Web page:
1/2 cup all-purpose flour

PREPARATION

Preheat the oven to 325°F. In a large bowl, whisk together the milk, eggs, sugar, vanilla, and butter until the sugar is dissolved. Add the flour and whisk until smooth. Pour the batter into a cast iron skillet or pie pan.
Now add your favorite fruit or flavoring (see below). Bake until the clafoutis is beautifully puffed and golden, 35–40 minutes. Serve immediately.
Clafoutis Variations:
Concord Grape Clafoutis: Once the batter is in the skillet, scatter 2 cups slightly crushed Concord or other black or red grapes on top.
Cherry Clafoutis: Scatter 2 cups pitted cherries onto the batter once it's poured into pie plates.
Pear Clafoutis with Pear Eau de Vie: Core 1 ripe pear and cut into pieces. Pour the batter into the skillet and top with the pear pieces. Bake. Drizzle with 2 tablespoons eau de vie and serve immediately.

 No.58345

File: 1623923073920.jpg (1.51 MB, 1080x2280, 9:19, Screenshot_20210603-200003.jpg) ImgOps iqdb

This was like oyakodon but with salmon. It's ugly because I don't have a small pan.

 No.58349

>>57344
You can microwave it from frozen

 No.58350

File: 1623924194933.jpg (2.95 MB, 4608x2176, 36:17, IMG_20210606_121351.jpg) ImgOps iqdb

Pickled fish, potatoes and sourcream.

 No.58447

File: 1624718360910.png (420.52 KB, 800x921, 800:921, 1.png) ImgOps iqdb

Cooking with depression is hard. Look at this grub, this is the best I can do. Would rather order food instead but I want to stretch my neetdom for as long as I can, so here we are.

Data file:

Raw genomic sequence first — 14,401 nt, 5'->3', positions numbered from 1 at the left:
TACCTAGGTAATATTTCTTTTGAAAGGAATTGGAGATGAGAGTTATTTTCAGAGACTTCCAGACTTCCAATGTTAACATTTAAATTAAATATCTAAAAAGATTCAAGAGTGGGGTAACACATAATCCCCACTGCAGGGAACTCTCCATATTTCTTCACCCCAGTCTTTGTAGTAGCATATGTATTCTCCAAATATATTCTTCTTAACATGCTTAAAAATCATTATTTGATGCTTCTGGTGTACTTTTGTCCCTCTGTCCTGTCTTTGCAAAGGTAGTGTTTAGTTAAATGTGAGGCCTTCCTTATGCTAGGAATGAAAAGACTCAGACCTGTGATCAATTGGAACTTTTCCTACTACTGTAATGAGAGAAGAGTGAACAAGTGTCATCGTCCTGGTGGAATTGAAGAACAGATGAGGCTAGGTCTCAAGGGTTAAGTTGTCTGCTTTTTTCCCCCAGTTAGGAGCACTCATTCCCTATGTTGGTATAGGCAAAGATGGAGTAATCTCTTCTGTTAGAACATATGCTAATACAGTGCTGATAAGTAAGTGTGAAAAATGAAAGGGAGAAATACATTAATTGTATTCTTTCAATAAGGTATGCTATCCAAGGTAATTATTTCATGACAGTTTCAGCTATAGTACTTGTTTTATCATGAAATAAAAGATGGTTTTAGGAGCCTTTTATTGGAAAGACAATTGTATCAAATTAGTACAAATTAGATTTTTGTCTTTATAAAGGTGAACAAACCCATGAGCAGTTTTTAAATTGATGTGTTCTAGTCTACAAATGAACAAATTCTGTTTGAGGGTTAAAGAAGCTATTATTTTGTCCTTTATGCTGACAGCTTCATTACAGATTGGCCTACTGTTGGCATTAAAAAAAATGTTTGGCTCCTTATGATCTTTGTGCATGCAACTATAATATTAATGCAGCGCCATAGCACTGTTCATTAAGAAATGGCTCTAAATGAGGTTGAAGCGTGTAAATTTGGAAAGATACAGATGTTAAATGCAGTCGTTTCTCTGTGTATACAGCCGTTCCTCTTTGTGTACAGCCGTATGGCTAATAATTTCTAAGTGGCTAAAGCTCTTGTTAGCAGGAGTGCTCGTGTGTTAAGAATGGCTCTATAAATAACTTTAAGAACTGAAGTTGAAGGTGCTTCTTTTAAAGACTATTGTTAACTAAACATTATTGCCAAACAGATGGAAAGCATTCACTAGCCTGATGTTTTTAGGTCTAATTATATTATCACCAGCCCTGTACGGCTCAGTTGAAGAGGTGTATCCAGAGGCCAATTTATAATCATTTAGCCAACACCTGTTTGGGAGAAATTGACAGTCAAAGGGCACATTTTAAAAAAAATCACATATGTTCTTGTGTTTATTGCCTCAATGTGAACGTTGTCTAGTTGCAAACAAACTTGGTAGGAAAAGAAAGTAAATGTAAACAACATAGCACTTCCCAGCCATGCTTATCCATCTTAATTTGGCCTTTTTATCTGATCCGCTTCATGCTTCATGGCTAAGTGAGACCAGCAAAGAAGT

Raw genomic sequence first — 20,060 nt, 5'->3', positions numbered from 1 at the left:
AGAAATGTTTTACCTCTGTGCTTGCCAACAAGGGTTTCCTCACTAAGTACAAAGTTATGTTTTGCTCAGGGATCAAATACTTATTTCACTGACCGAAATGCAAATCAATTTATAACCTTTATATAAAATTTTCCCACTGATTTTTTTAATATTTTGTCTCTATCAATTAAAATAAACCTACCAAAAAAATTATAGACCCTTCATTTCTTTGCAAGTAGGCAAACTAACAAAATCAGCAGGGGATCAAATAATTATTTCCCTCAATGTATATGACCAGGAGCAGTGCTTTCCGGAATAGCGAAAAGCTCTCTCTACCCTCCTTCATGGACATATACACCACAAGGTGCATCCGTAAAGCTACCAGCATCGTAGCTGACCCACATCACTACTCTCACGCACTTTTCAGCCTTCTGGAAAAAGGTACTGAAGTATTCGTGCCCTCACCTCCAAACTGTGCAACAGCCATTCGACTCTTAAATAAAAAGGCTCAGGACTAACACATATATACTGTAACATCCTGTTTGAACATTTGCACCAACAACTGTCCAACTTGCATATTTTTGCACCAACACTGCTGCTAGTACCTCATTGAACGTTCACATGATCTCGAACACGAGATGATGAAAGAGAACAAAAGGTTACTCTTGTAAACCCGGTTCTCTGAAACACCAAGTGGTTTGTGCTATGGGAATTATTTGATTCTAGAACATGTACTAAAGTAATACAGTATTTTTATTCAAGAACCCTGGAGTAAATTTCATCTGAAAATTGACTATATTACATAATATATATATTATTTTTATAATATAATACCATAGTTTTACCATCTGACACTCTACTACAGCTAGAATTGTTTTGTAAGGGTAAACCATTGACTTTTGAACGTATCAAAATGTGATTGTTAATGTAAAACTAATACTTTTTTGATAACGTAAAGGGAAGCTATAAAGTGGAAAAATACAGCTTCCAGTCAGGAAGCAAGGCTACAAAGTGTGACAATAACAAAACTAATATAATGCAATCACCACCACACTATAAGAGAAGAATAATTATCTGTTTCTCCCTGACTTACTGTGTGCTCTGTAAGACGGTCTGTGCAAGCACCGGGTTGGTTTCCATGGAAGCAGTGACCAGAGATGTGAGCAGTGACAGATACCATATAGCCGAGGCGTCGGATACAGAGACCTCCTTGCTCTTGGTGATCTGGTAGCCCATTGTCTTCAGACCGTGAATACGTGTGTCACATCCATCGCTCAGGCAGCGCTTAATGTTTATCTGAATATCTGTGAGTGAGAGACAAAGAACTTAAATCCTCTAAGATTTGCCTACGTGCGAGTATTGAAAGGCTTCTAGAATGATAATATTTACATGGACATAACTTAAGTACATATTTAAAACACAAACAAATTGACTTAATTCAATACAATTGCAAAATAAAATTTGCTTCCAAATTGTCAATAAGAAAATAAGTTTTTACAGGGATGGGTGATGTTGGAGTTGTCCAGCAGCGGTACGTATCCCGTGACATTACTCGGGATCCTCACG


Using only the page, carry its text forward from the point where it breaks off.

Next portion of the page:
I was going to actually prepare some proper dishes for the next 3 days but as soon as I gathered all the ingredients I lost all energy and tossed everything into the pressure cooker without any preparation or care. Just washed the leaves and vegetables a little bit. Thank god for this pot, it can make grub out of anything you put in there. It will soften stones if you really need it, it's nice.

I added collard, rice, tomatoes, sweet potatoes, carrots, chives, garlic clovers I didn't bother to peel first (garlic skin actually gives a nice texture I find), thin sliced beef, lots of chilli sauce, bay leaf and salt. You wouldn't believe it, but it actually taste rather pleasant. It will be enough for the next couple of days, too, which is good.

 No.58448

>>58447
I would eat your neet feast. Doesn't look so bad.

 No.58454

spaghetti with crackers and popcorn mixed in. the one beef i have with pasta is that it is boring texture-wise, without meatballs or garlic bread, it's just fucking noodles and sauce

thank god you can just add in random hard snacks

 No.58466

File: 1624954305004.jpg (2.76 MB, 4608x2176, 36:17, IMG_20210621_190822.jpg) ImgOps iqdb

This is pad kaprao. It's Thai food. my mom wants vegetarian but otherwise it would usually be with ground pork.

 No.58474

>>58466